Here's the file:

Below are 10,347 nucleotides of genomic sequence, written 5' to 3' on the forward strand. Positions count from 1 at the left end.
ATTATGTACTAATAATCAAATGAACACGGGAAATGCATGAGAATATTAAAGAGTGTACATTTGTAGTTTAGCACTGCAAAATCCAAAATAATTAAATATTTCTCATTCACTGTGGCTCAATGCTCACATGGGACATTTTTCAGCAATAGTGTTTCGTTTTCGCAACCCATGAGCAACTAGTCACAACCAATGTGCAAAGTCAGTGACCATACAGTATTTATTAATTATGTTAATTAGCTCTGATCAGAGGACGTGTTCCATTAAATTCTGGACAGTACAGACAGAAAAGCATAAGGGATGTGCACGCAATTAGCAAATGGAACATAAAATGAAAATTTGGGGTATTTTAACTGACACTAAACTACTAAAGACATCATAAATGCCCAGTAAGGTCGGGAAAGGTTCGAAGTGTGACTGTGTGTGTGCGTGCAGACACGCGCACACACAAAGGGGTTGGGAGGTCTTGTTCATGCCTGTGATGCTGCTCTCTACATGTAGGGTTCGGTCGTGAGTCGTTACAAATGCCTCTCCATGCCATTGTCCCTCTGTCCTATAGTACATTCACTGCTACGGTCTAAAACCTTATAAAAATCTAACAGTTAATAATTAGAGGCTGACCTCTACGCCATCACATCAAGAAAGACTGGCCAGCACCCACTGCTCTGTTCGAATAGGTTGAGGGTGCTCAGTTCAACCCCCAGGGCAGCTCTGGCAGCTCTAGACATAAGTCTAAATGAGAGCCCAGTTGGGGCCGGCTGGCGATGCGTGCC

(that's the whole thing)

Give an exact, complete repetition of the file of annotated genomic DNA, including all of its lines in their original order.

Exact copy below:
Below are 10,347 nucleotides of genomic sequence, written 5' to 3' on the forward strand. Positions count from 1 at the left end.
ATTATGTACTAATAATCAAATGAACACGGGAAATGCATGAGAATATTAAAGAGTGTACATTTGTAGTTTAGCACTGCAAAATCCAAAATAATTAAATATTTCTCATTCACTGTGGCTCAATGCTCACATGGGACATTTTTCAGCAATAGTGTTTCGTTTTCGCAACCCATGAGCAACTAGTCACAACCAATGTGCAAAGTCAGTGACCATACAGTATTTATTAATTATGTTAATTAGCTCTGATCAGAGGACGTGTTCCATTAAATTCTGGACAGTACAGACAGAAAAGCATAAGGGATGTGCACGCAATTAGCAAATGGAACATAAAATGAAAATTTGGGGTATTTTAACTGACACTAAACTACTAAAGACATCATAAATGCCCAGTAAGGTCGGGAAAGGTTCGAAGTGTGACTGTGTGTGTGCGTGCAGACACGCGCACACACAAAGGGGTTGGGAGGTCTTGTTCATGCCTGTGATGCTGCTCTCTACATGTAGGGTTCGGTCGTGAGTCGTTACAAATGCCTCTCCATGCCATTGTCCCTCTGTCCTATAGTACATTCACTGCTACGGTCTAAAACCTTATAAAAATCTAACAGTTAATAATTAGAGGCTGACCTCTACGCCATCACATCAAGAAAGACTGGCCAGCACCCACTGCTCTGTTCGAATAGGTTGAGGGTGCTCAGTTCAACCCCCAGGGCAGCTCTGGCAGCTCTAGACATAAGTCTAAATGAGAGCCCAGTTGGGGCCGGCTGGCGATGCGTGCC